NEO consensus algorithm dBFT has been in the works for over half a year. Now according to Eirk Zhang, founder of NEO, the project is near completion.
After half a year of development, the improved NEO consensus algorithm dBFT is about to be completed. dBFT will become the best consensus mechanism for blockchains.— Erik Zhang (@neoerikzhang) January 3, 2019
Delegated Byzantine Fault Tolerance (dBFT) is - apart from a mouthful to say - a consensus algorithm, much like proof of work or proof of stake, which was developed and popularized by the NEO project team. The point of all consensus algorithms is to overcome one quizzical problem that plagues all decentralization: The Byzantine Generals Problem.
This problem gave rise to such consensus algorithms as a way to avoid the Byzantine Generals Problem which is, effectively - and in fairly reductive terms - proof of honesty within a decentralized protocol.
The NEO team developed dBFT as a way to combat this universal problem. The designed system comprised of nodes, delegates, and a speaker and works much like the infrastructure of a country and its government. The citizens, (nodes) vote for delegates (bookkeeping nodes), much like how state representatives are chosen for Congress during elections.
Delegates implement the will of the citizens (ie. keep track of a transaction and record them upon the ledger). Delegates are also chosen, at random, to become the speaker. Speakers verify the transactions on the ledger, creating a block; this then gets sent back delegates of which 2/3rds are required to ensure the speaker's proper verification of said block before it gets added to the network. If less than 1/3rd of delegates agree on the speaker verified block a new speaker gets elected at random and the cycle continues.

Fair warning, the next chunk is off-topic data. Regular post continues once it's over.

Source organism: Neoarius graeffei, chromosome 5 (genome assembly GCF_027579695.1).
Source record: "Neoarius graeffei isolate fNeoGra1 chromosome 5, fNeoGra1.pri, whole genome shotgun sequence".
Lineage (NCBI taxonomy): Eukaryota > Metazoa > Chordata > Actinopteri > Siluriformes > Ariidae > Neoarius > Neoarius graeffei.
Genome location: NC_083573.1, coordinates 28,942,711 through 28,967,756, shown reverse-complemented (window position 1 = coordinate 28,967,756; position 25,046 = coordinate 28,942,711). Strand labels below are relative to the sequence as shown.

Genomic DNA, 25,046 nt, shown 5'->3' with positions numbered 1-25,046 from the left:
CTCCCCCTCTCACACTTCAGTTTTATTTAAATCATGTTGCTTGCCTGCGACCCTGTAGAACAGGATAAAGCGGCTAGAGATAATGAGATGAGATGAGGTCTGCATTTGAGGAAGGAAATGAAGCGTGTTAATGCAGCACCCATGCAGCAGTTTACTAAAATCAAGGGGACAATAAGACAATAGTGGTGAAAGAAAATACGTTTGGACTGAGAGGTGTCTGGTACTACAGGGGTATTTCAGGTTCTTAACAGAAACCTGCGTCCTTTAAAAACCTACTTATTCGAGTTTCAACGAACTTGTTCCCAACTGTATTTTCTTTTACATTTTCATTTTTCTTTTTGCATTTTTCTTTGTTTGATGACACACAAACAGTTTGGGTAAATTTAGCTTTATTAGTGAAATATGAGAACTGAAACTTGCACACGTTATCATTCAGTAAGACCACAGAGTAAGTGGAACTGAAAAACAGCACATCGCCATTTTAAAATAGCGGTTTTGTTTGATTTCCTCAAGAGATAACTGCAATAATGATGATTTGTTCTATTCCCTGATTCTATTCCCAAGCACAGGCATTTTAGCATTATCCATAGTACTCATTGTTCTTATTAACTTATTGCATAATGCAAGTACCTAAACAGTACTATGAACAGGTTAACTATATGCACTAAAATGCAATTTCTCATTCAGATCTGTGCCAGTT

Semantics aside, Zhang asserts that implementation of this new consensus algorithm will provide more “strict finality” adding that confirmations will be reduced to just one with an estimation of 15 seconds completion time:
With this improvement, dBFT will have more strict finality. Users only need to wait for one confirmation (15 seconds) to ensure the irreversibility of the transactions and prevent double-spending. This is very suitable for financial applications.— Erik Zhang (@neoerikzhang) January 3, 2019
Zhang stated in a further tweet that NEO wishes to eventually run “large scale commercial applications” highlights the ways in which the project intends to achieve this goal:
The second is to develop a distributed storage network, NeoFS, so that applications can store massive amounts of data. The development of the first release candidate (RC1) of NeoFS is expected to be completed in Q3 2019.— Erik Zhang (@neoerikzhang) January 10, 2019
According to Malcolm Lerider, Senior R&D manager at NEO, DBTF is purpose built with such goals in mind:
"dBFT is invented by NEO and has proved to work well. It is a consensus algorithm developed with perfect finality, meaning that all transactions are 100 percent final after the first confirmation. The blockchain cannot fork with dBFT, and high-value chained transactions are trivial and executed much faster. It is built with regulatory and business use cases in mind." He said.
Zhang received a fair bit of support with this latest development; with many congratulating the months of hard work:
You're a machine. Thanks Erik!— xen (@xenzor1) January 3, 2019
Congrats Erik. We know you've been working hard on this -- and that it's *really* hard to get right.— Mark Jeffrey (@markjeffrey) January 3, 2019
And we (Guardian Circle) would absolutely use NeoFS ... this would be hugely useful.— Mark Jeffrey (@markjeffrey) January 10, 2019
NEO has been working and improving under the whole 2018. I know this is a winner 🤩— Dexter (@DexterToday) January 3, 2019
Read more: NEO organizes 2nd DevCon event in Seattle, 'We keep on going'; Update: NEO's Erik Zhang responds to claims of a security flaw allowing theft; NEO releases decentralization roadmap; Ethereum Classic hit by 51% attack, seeing double spends totaling $460,000